THIS year’s A-Level results were described as a “disaster for a whole cohort of young people”, with Dorset MPs adding their voices to the backlash

Schools, parents and students have been left shocked and disappointed after receiving many lower grades compared to teacher assessments and predicted results.

Conservative MPs Sir Christopher Chope, Sir Robert Syms, Tobias Ellwood and Conor Burns all told the Daily Echo the issue needed to be looked into by government.

Christchurch representative Sir Christopher said: “We can now see the consequence of having closed down the schools and stopping the exams and also having put a cap on university places.

Bournemouth Echo: Christchurch MP Sir Christopher ChopeChristchurch MP Sir Christopher Chope

“Those three things have created an arbitrary system, in which a lot of people, through no fault of their own, are falling foul as victims.

It is a disaster for a whole cohort of young people.”

Poole MP Sir Robert said altering the grades put forward by teachers for 280,000 out of 713,000 pupils nationally was too much change, with many being dropped by more than one grade.

Read more: A-level Results Day: Headteachers slam grades as “grossly unfair”

Sir Robert said: “I personally would not have cancelled the exams, whatever the difficulties. You create a bigger problem by cancelling the exams.

“The government has gone forward with this assessment by teachers and then with the computer algorithm to make adjustments. I can’t see that having a computer algorithm adjusting grades by assuming what schools had done in previous years is very fair.

“If somebody in a school is particularly good at maths and they should get an A, but that school hasn’t had a maths A for the past couple of years, then in all likelihood they have been marked down by the computer.

“I just think that is unfair. The government’s view is they do not want grade inflation because they think that will reduce the value of grades but I can’t see any other way of having a fair assessment without having a fair degree of grade inflation.

“I think the government, unless they come up with an extremely robust and quick appeals system, is going to have to consider shifting to the teacher assessments and accepting that there is grade inflation

“I have made my views known to the government and, indeed, to the whips office. I am very unhappy about what is going on. I just can’t see, as things are organised, that it is very fair.”

Bournemouth Echo: Poole MP Sir Robert SymsPoole MP Sir Robert Syms

Sir Robert added: “The truth is you can go into an exam and cock up a question and you then know you might not get the grade you were expecting but if you don’t get the exam, what you don’t expect is the computer to assume that a certain proportion of people in your class cocked up the question.

“If a teacher ranked you fifth out of five in the class who were going to get As, you are the one who gets knocked off by the computer.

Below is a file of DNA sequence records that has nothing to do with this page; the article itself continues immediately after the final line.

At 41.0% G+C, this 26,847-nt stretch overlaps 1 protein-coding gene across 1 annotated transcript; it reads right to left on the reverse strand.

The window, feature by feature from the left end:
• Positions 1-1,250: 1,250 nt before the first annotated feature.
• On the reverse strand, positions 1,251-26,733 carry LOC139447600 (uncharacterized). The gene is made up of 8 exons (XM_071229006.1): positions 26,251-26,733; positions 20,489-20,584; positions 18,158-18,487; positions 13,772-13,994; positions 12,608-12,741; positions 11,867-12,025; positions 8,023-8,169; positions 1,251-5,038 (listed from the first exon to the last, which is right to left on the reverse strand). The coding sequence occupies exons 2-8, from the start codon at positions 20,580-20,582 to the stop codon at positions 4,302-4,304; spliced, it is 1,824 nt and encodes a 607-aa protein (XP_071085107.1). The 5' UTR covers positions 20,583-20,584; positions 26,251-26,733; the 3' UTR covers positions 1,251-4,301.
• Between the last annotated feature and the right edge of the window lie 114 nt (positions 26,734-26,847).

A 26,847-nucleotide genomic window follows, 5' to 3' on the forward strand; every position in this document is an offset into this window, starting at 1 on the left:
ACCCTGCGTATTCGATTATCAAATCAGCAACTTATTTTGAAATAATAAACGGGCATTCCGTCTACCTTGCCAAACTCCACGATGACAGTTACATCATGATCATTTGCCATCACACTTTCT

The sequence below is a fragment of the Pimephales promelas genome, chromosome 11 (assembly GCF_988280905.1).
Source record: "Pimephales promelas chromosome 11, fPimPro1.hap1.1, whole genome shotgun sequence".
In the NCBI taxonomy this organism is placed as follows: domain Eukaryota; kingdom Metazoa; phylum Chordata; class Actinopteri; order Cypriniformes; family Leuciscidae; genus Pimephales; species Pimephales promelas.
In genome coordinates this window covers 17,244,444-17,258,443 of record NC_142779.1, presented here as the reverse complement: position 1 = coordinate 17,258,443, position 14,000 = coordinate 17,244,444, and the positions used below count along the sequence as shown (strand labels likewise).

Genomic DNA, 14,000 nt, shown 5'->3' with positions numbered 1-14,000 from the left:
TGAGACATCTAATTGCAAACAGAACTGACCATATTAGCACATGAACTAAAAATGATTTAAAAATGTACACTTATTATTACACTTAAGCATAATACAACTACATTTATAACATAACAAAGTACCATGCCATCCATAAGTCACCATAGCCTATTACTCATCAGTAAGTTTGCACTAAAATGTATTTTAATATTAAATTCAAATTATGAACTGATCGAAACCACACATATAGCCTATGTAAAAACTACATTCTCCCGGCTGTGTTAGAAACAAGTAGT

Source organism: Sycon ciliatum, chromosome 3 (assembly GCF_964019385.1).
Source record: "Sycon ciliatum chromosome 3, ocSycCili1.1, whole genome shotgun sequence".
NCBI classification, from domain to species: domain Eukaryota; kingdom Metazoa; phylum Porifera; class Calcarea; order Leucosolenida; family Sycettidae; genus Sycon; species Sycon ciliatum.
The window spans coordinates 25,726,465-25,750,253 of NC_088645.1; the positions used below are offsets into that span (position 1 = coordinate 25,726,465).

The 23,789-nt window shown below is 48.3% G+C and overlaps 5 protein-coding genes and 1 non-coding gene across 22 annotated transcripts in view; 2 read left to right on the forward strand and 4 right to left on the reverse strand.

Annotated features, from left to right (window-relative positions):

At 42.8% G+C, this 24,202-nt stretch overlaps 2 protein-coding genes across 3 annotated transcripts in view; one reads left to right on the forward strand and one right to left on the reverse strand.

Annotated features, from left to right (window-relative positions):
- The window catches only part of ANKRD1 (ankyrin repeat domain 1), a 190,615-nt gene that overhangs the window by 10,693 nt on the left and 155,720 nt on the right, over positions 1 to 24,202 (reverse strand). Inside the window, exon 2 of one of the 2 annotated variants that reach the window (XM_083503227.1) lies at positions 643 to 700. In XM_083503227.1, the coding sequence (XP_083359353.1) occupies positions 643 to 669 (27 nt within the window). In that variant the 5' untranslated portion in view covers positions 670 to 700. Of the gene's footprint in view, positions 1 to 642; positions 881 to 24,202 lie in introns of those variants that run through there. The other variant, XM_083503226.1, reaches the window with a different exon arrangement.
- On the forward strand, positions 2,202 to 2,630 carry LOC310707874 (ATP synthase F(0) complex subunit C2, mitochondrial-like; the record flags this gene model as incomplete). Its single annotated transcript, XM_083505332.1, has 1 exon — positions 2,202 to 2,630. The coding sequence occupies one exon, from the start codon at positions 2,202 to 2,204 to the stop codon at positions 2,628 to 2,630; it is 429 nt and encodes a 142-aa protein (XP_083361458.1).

“It is totally random and totally unfair, which is why I think at the end of the day the only way this can be sorted out is for teachers’ assessments to be taken, even if that means grade inflation for a year. Some people get higher grades, but I think that is less of a problem than having people actually missing grades and missing a university course that they have been working for over two or three years.”

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Bournemouth East MP Mr Ellwood said he was speaking to every headteacher in his constituency yesterday.

“There are extremely unfortunate circumstances that have led to this and we need to resolve this. The scale of disappointment means this does need to be looked into,” said Mr Ellwood.

“The situation is still evolving as the government comes to terms with the scale of the challenge ahead but understandably there will be an awful lot of disappointed students and I fully appreciate that.”

Bournemouth Echo: Bournemouth East MP Tobias Ellwood Bournemouth East MP Tobias Ellwood

Mr Ellwood said teacher assessments should be factored in more as the staff were in the best position to make a fair judgement on what grade should be given.

He added: ”I personally didn’t do particularly well at this level in the International Baccalaureate. Much as there will be huge disappointment, it should not be seen as the end of the world but, ultimately, we need to more to rectify the disjoint between anticipated grades and what has been received – that should be the urgency for the government.”

MPs have been set up with a hotline to contact exams regulator Ofqual to raise any concerns that they have.

Mr Burns, who represents Bournemouth West, said he stands ready to do all he can to help students in his constituency.

Bournemouth Echo: Bournemouth West MP Conor BurnsBournemouth West MP Conor Burns

“Clearly this was a very, very challenging situation,” said Mr Burns. “We never had this before where you had to award grades without, in some cases, completion of the course or the sitting of an exam.

“People are understandably struggling with the fact that a lot of schools use the mock exam as a means of challenging the pupil, to incentivise them to work harder as they build towards the final exam."

He added: “When you have any sort of algorithmic way of deciding grades, you are going to end up with situations where young people feel they have been disadvantaged.

“For a lot of young people these are life-defining decisions and I feel this particularly strong in myself because if I had gone on my mocks at A-level, I wouldn’t have gone to the university that I ended up going to and my life would have taken a very different trajectory.

“The key thing now is to support those young people in making sure what they have been given is fair.”